I’ve spent the last few weeks wondering what the hype surrounding 30 year old Kari Jobe is all about.
Three minutes into her new album, I understood.
Once you’ve given Where I Find You a fair listen, you won’t be surprised to learn it debuted at #1 in the US iTunes chart last month.
Opening with a beautiful but short-lived (10 second) violin ensemble, the album immediately captures your attention. Steady My Heart soon evolves into a powerful mid tempo number about trusting God during tough times.
“Even when it hurts / Even when it’s hard / Even when it all just falls apart / I will run to you / Cause I know you are / Lover of my soul / Healer of my Scars”.
Kari’s voice is stunning. There’s a strength and depth to her vocals which, when combined with confident musicianship, results in a bold yet beautiful sound.
The second track begins with violins, piano and drums. We Are is pure and simple pop music at its best. The obvious choice for a first single, the song has already had widespread airplay on American radio stations. The message of the song is uplifting, and encouraging as well as provoking.
“We are the light of the world and we gotta let the light shine” is hardly the most original lyric, but it doesn’t need to be. Backed by a catchy tune and an interesting arrangement, Kari sings every word with conviction and determination.
But after this flawless opening, the album sadly begins to dip into the realms of predictability.
One Desire is a heartfelt and well-written worship song, but considering we’re only three songs in, it lacks energy. Find You On My Knees sees Kari rediscover some of her earlier vigor, but none of the remaining songs reach the heights of the opening two tracks.
Savior’s Here is an acoustic guitar led song about God’s faithfulness, complete with subtle backing vocals and powerful improvised finish.
Stars In The Sky is a thoughtful reflection on how God sustains both the stars and our individual lives. Both are great songs, but there's little to make them stand out.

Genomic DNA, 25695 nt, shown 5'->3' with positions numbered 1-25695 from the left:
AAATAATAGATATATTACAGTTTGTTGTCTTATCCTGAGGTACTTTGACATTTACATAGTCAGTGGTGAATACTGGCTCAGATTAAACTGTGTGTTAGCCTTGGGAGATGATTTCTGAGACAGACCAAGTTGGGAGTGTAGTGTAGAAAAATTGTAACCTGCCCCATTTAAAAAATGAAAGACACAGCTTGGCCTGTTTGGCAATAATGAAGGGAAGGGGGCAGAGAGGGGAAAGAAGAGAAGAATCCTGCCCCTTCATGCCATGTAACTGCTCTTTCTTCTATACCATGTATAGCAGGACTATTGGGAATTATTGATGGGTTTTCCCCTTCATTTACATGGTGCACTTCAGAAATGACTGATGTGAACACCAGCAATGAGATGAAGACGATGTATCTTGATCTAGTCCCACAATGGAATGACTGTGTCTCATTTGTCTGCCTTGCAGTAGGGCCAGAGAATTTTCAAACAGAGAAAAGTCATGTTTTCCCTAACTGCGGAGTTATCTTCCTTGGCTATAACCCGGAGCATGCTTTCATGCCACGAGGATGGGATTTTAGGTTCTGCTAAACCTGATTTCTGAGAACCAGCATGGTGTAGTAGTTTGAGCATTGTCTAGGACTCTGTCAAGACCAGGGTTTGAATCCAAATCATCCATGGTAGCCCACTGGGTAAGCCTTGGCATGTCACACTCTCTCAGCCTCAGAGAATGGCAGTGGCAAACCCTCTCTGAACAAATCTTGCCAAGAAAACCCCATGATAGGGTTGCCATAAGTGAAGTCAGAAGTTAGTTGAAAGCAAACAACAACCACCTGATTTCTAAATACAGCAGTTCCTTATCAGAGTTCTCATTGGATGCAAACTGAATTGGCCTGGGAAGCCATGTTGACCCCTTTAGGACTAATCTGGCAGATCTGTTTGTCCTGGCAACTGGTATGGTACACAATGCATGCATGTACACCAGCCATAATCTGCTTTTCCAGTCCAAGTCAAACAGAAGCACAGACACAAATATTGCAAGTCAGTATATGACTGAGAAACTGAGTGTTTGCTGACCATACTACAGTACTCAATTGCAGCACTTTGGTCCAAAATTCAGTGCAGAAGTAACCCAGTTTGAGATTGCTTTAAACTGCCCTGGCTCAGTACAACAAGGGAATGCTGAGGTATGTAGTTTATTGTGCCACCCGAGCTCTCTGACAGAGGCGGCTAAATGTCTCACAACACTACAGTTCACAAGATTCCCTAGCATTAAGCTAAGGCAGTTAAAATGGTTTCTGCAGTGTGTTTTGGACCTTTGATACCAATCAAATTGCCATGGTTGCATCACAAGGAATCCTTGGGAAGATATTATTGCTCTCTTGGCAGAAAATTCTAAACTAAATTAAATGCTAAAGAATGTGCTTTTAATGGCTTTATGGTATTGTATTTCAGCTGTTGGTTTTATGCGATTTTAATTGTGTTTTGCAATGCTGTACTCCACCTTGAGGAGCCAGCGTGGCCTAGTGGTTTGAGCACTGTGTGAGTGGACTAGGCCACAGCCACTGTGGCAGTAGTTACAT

Thankfully, the beautiful piano ballad What Love Is This lifts the listeners attention again. Drawing on the powerful imagery of the Centurion’s confession of faith as Jesus died on the cross, the song is full of emotion and meaning as Kari ties the Biblical narrative into her personal story, “Jesus / In your suffering / You are reaching / You thought of me”.
Run To You is the ultimate test of Kari’s vocal abilities. Despite the chorus being needlessly high pitched, the singer doesn’t put a foot wrong.
Rise is a strong, rhythmic declaration of praise while We Exalt Your Name is a beautiful duet with the co-writer of Your Grace Is Enough, Matt Maher.
As the Worship Pastor of Gateway Church Kari has included plenty of songs that are well suited to congregational singing. However, there’s no reason to limit any of Kari’s songs to a Sunday morning.
Produced by the award winning producer, songwriter and engineer Ed Cash (Chris Tomlin, Leeland), it’s unsurprising that Where I Find You is a quality recording from start to finish.
Fans of Phil Wickham will love Kari’s boldness and songwriting abilities, while lovers of Vicky Beeching’s Painting the Invisible album (which Cash also produced) will appreciate Kari’s energetic pop sound.
There’s a simplicity and gentleness to Kari’s music, which is hugely attractive. You won’t find any strange keyboard sounds or guitar solos on this recording. Passion, vocal ability and outstanding production is what it’s all about.
With 11 original songs, plus a cover of Brian Johnson’s Love Came Down clocking in at almost an hour’s worth of music, there’s plenty to be enjoyed on Where I Find You.
While the middle of the album contains a couple of mediocre songs, in the light of Kari’s overall talent, this a mere blip.
And in a world full of pop albums which are good for nothing other than to be used as background music, Where I Find You captures the listener’s imagination wonderfully. Top songwriting, interesting musicianship and quality producing have collided to result in a pop album that deserves to be heard by a very wide audience.
Rating: 9 out of 10
February 17th, 2012 - Posted & Written by Sam Hailes